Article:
It would be naïve to miss the significance of the successive attacks on Islam and its sacred symbols: last year there were revelations about the desecration of the Qur'an at GuantanamoBay; then came the insulting caricatures of the Messenger of Allah, upon whom be peace. While the cartoon controversy still rages, we witness the deliberate destruction of the ImamAskari Mosque in Samarra, Iraq, taking the country even closer to sectarian warfare.
As we at Crescent and the Institute of Contemporary Islamic Thought prepare for the Kalim Siddiqui Memorial Conference to be held in London on April 23, it is remarkable how many echoes of his work we find in events unfolding around us.
The controversy surrounding Denmark’s offensive cartoons refuses to die down. Demonstrations and protest rallies continue in various parts of the world, including Europe and North America, where Muslims reside as minorities. Some of the largest rallies took place in Syria, Lebanon, Iran and Pakistan.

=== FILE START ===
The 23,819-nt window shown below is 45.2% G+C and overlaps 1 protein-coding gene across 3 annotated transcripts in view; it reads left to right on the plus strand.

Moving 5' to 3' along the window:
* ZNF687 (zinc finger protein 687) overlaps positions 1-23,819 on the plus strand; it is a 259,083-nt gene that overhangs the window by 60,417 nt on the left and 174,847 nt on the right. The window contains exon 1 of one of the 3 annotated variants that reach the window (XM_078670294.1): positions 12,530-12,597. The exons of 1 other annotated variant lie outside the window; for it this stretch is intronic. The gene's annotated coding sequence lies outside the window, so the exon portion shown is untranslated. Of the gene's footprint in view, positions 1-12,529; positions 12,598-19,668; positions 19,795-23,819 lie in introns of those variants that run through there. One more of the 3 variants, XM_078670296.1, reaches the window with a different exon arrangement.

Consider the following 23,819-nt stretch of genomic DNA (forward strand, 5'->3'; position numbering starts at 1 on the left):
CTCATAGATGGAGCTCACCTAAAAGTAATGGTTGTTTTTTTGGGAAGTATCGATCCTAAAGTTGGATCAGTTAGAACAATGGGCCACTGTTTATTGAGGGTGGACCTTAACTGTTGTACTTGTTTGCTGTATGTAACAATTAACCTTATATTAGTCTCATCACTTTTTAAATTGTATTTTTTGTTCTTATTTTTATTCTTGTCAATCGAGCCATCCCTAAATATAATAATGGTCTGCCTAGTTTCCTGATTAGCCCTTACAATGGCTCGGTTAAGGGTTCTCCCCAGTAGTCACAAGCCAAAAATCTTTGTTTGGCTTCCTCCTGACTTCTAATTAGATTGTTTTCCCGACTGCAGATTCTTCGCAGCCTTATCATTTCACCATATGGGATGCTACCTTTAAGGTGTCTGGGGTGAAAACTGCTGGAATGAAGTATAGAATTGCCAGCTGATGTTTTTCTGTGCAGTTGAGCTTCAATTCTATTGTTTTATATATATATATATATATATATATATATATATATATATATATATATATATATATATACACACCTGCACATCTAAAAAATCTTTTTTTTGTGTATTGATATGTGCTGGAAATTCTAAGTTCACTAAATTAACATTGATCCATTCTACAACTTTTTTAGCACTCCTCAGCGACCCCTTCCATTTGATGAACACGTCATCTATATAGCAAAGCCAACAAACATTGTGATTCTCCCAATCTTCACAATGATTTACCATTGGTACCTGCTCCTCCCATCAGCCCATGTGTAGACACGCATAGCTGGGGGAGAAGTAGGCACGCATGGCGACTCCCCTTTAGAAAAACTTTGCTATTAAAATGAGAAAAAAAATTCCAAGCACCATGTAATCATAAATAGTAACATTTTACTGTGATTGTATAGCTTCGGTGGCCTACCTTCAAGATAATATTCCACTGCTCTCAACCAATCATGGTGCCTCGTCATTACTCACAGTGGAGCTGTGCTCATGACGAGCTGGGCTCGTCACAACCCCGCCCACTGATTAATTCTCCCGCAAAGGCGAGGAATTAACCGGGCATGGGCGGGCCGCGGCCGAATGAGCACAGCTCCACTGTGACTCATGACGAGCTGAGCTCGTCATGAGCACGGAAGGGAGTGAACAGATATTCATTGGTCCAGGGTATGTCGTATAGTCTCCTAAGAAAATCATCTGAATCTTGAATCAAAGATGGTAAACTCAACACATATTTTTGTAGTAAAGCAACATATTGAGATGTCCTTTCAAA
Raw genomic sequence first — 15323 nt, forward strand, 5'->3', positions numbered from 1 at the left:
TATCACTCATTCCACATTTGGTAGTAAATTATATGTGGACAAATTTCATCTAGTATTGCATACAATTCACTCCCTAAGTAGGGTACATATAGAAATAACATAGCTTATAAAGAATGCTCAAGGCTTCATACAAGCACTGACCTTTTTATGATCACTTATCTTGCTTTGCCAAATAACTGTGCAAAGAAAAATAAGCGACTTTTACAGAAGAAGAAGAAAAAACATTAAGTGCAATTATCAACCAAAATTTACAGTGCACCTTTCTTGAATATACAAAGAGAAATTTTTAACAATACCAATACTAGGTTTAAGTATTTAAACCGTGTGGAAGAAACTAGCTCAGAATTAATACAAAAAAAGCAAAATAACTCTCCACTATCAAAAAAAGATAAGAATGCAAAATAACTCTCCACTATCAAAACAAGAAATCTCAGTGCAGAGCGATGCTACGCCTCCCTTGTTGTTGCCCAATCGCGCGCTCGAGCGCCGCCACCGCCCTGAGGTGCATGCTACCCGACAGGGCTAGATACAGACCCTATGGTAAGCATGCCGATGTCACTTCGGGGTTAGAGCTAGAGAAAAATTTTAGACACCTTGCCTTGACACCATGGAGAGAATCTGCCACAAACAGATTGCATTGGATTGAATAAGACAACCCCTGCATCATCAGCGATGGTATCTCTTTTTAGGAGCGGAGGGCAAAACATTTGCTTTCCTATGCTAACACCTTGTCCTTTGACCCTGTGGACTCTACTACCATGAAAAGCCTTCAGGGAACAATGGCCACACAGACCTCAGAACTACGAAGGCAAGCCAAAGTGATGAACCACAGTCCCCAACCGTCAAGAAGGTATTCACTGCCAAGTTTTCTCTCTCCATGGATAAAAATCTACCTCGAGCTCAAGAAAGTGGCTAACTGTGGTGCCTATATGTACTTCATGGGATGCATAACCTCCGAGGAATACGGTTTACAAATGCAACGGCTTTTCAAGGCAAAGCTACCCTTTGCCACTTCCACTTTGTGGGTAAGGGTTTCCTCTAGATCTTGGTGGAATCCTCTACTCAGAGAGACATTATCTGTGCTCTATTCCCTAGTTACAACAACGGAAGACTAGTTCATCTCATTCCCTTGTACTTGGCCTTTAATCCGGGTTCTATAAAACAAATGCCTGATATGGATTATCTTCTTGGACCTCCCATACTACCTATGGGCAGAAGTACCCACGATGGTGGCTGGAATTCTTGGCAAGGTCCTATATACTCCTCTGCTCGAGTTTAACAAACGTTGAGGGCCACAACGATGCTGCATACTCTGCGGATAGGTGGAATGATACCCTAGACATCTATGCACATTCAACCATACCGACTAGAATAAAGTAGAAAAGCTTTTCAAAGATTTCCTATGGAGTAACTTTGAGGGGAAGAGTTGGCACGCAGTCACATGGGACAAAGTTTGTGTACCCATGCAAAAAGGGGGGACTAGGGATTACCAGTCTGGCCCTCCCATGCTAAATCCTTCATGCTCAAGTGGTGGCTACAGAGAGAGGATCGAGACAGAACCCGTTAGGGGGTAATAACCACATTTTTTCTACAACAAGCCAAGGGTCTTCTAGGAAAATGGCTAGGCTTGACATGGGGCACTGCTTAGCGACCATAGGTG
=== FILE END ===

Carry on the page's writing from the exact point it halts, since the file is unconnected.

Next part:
Religious conflict between Nigerian Muslims and Christians is traditional, and the clashes between members of the two faiths which took place in late February are not a new phenomenon. What is new is that the clashes were set off by the cartoons recently published by Danish and other European newspapers that depicted the Prophet Muhammad (saw) in an extremely offensive manner.
All is not well in the "land of the pure": the "stans"—Baluchistan and Waziristan (both North and South)—are on fire; the dams' controversy has subsided somewhat, but has been replacedby the fury surrounding Europe's cartoons. The anger of the protests is also fuelled by the exorbitant prices of essential commodities, and Pakistan's opposition parties, sensing blood, are going for the jugular.